14 October, 2013

Book Review: Big Brother






Goodreads: For Pandora, cooking is a form of love. Alas, her husband, Fletcher, a self-employed high-end cabinetmaker, now spurns the “toxic” dishes that he’d savored through their courtship, and devotes hours each day to manic cycling. Then, when Pandora picks up her older brother Edison at the airport, she doesn’t recognize him. In the years since they’ve seen one another, the once slim, hip New York jazz pianist has gained hundreds of pounds. What happened? After Edison has more than overstayed his welcome, Fletcher delivers his wife an ultimatum: It’s him or me.

Rich with Shriver’s distinctive wit and ferocious energy, Big Brother is about fat: an issue both social and excruciatingly personal. It asks just how much sacrifice we'll make to save single members of our families, and whether it's ever possible to save loved ones from themselves.


Thoughts: Shriver inspiration for this book came from her own brother who died from complications due to morbid obesity. My first thought was, could you write this book without that personal experience? There is a lot of stigma around weight, carrying it and losing it. As someone who does struggle with my weight, I know how annoyed and incensed I get when someone who has never had a weight issue tells me how to lose weight or, even worse, how fat they are. You feel insulted and belittled and it's only recently that I have come to accept that quite often that's not what people mean. The thing is fat is a very personal issue and one that people are frequently judged for by strangers, the media and even our own families. By having had experience with this issue through a family member, Shriver lends a legitimacy to it.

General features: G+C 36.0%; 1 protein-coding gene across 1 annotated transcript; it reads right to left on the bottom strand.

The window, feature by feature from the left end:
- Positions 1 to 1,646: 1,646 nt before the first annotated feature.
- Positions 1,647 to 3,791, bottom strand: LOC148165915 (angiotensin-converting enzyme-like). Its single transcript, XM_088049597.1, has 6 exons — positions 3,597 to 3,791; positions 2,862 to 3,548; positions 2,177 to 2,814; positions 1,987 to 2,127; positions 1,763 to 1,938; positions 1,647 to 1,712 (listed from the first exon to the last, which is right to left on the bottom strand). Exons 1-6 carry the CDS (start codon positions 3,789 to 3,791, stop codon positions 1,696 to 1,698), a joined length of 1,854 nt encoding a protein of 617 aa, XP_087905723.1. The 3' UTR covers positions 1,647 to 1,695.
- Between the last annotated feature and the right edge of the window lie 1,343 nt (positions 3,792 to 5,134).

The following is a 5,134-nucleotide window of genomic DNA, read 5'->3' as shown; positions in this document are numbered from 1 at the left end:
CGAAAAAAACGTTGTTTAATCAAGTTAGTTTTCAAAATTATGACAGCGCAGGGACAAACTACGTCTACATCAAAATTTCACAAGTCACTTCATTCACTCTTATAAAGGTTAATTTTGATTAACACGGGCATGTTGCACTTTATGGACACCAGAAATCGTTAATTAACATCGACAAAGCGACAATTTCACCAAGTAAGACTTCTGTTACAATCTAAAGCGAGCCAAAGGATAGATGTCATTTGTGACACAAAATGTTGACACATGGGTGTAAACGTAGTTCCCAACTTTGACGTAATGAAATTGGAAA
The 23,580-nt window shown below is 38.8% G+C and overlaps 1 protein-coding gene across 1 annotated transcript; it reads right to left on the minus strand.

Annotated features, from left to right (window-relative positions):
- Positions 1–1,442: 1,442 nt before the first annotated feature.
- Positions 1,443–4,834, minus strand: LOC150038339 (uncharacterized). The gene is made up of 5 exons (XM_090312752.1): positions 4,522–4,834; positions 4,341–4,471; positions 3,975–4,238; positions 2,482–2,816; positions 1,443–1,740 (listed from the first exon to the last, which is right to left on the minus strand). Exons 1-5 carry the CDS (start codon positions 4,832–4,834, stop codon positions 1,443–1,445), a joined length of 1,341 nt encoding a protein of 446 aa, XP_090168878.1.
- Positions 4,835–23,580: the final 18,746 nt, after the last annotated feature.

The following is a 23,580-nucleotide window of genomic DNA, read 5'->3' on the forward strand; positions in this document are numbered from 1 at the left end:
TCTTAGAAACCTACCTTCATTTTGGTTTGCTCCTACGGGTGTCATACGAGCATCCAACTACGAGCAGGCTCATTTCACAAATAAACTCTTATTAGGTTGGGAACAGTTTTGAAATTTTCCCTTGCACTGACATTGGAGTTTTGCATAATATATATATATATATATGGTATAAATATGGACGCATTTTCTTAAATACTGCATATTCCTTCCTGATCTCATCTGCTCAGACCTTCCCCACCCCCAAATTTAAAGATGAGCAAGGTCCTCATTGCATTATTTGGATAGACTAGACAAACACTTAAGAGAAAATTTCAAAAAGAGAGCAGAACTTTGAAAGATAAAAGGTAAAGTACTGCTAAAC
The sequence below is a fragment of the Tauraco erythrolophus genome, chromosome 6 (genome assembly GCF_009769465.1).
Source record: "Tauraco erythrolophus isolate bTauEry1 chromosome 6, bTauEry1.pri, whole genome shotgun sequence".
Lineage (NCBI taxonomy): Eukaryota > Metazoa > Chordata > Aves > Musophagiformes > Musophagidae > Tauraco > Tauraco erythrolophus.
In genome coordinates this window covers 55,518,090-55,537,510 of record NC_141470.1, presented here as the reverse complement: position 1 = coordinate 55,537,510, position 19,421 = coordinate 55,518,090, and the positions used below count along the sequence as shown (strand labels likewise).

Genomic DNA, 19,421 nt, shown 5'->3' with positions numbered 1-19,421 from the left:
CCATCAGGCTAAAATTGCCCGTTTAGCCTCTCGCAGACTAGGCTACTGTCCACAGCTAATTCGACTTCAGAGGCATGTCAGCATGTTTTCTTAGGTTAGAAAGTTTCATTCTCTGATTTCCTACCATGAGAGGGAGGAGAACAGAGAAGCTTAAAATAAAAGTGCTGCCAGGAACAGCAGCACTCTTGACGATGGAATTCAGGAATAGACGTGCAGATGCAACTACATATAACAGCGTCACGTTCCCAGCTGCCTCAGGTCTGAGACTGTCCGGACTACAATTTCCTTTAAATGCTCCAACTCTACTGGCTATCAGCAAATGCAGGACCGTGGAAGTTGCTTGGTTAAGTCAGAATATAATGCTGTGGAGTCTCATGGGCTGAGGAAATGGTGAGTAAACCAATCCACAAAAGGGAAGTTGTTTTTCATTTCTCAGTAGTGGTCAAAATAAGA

This is the first of Shriver's books I've read the whole way through since We Need to Talk About Kevin and I enjoyed it. She raises many questions about relationships, loyalty and blame. I also found the dichotomy between a husband who over controlled food and a brother who had no control over food interesting. Was what her husband doing any better than what her brother was doing? And again, having had personal experience of a certain level of food control in my childhood, I was aware of the possible implications on the kids at a later date.
Loyalty was a big thing to. Who do you owe your loyalty to? A family member you have chosen (your husband) or a family member you have had your whole life? (your brother) Or is it a matter of choosing who needs you most at that time? While I could understand Fletcher (her husband's) reactions, I felt he was an incredibly selfish man. He was also one of those who pre judges those who are fat and immediately assumes they can not change, that they are at complete fault for their situation and if they would just show a bit of will power they would be fine.  He is the exact person who makes you feel that you can never change, you will never lose the weight and so why should you try? In fact I wonder if Pandora would have chosen Emerson if Fletcher was not such as arsehole.
Then there is the end. It's not what you expect and I can imagine that some people would feel betrayed and angry about it. I was at first, but the more I thought about it, the more ok I was with it. And while I'd love to say more, I can't for fear of spoiling the book.
Big Brother is very readable. Funny in parts (laugh aloud funny), tragic in many. If you are incredibly sensitive about weight issues I wouldn't recommend it, but I do think it gives an interesting take on a growing issue in the western world.

No comments:

Post a Comment